Gungor Defends Christian Faith, Says Band Is Part of a 'Culture War'

( [email protected] ) Aug 15, 2014 11:25 AM EDT
On a recent podcast, Michael Gungor defended his statement that his band no longer believed in a literal interpretation of the Old Testament, arguing that he is part of a "culture war" between fundamentalist belief and science.
Michael Gungor of the music duo Gungor

Popular Christian music artist Michael Gungor recently appeared on the Bad Christian Podcast to address the negative reaction he received from blog posts sharing his beliefs concerning a literal account of creation and the flood in the book of Genesis.

The singer, who along with wife Lisa penned popular worship songs "Beautiful Things" and "Dry Bones," came under fire after he admitted that he does not interpret the accounts of Noah and Adam and Eve literally. During the podcast, he defended his views and said he feels as though he is a part of a "culture war" between science and fundamentalist Christian beliefs.

"If you asked any Christian before the Enlightenment, 'What is the foundation of your faith?' Everybody's going to say Jesus Christ," he said. "If you ask somebody now, especially an evangelical or fundamentalist, there's a good chance they're going to say the Bible."

Gungor also asserted he fully embraces fundamental Christian doctrines such as the birth and life of Jesus, the Holy Spirit and Jesus' second coming, as well as the Apostle's Creed and all of its tenets.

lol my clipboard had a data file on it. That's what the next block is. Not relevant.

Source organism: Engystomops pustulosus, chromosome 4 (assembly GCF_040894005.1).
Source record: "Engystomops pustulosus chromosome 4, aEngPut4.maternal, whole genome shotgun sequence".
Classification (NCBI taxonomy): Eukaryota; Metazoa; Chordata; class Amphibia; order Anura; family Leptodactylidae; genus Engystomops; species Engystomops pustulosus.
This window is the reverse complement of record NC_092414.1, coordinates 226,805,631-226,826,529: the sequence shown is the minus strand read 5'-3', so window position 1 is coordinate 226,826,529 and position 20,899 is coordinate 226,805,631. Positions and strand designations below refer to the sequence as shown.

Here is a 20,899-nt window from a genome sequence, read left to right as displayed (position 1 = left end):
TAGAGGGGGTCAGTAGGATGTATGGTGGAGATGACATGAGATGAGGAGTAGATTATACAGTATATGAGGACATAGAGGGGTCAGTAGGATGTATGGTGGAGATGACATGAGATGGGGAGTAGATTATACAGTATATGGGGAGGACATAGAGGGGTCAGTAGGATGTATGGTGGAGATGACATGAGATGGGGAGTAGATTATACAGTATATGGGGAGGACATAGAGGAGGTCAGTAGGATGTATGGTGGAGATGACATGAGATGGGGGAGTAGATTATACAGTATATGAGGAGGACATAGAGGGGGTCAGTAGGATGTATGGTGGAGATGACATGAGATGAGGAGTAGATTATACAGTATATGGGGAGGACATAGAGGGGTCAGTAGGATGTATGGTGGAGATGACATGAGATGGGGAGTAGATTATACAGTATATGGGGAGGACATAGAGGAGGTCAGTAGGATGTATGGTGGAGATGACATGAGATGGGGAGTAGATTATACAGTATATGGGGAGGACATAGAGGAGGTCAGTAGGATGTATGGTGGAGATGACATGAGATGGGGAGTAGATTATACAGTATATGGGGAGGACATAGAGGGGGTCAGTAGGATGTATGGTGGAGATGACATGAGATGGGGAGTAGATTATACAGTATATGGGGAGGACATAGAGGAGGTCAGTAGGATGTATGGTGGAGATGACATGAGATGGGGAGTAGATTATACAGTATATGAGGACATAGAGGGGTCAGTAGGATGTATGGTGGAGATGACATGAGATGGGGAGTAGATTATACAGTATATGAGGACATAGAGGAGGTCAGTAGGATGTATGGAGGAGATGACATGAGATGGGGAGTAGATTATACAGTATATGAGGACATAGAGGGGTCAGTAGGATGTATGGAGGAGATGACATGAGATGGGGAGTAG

He said he feels he is a part of a "culture war," where believers are leaving a fundamentalist belief system and embracing science.

"These are issues that are kind of burning in the back of people's minds that they just need to fight about right now," he said. "I happen to be a convenient person to use as a scapegoat."

Earlier this month, Gungor's wrote a post titled "What We Believe" explaining how the band no longer believed in a literal interpretation of the flood and creation in Genesis.

"I have no more ability to believe, for example, that the first people on earth were a couple named Adam and Eve that lived 6,000 years ago. I have no ability to believe that there was a flood that covered all the highest mountains of the world only 4,000 years ago and that all of the animal species that exist today are here because they were carried on an ark and then somehow walked or flew all around the world from a mountain in the middle east after the water dried up," he said.

In a later blog written by Gungor titled "I'm With You," the singer defended his position and talked about how it doesn't affect his faith.

"In fact, God is both inside and outside of the huddle [or group that holds to a specific believe]," he said. "And you can still love God and love people and read those early Genesis stories as myth with some important things to teach us. Not all of you will be ready to do that, and that's perfectly ok."

Following Gungor's comments, creationist and President of the Creation Museum Ken Ham expressed concern at the band's influence on young people regarding the authority and trustworthiness of the Bible.

"For those that look up to him, Michael Gungor's statements could very well lead them to doubt or disbelieve the Bible altogether. If we can't trust God's Word in Genesis, then why are we to trust His Word in the gospels, particularly when Jesus affirmed Adam and Eve, Noah, and the Flood?"



Tags : Michael Gungor, Gungor, Gungor Band, Old Testament, literal interpretation, Genesis, Noah's Ark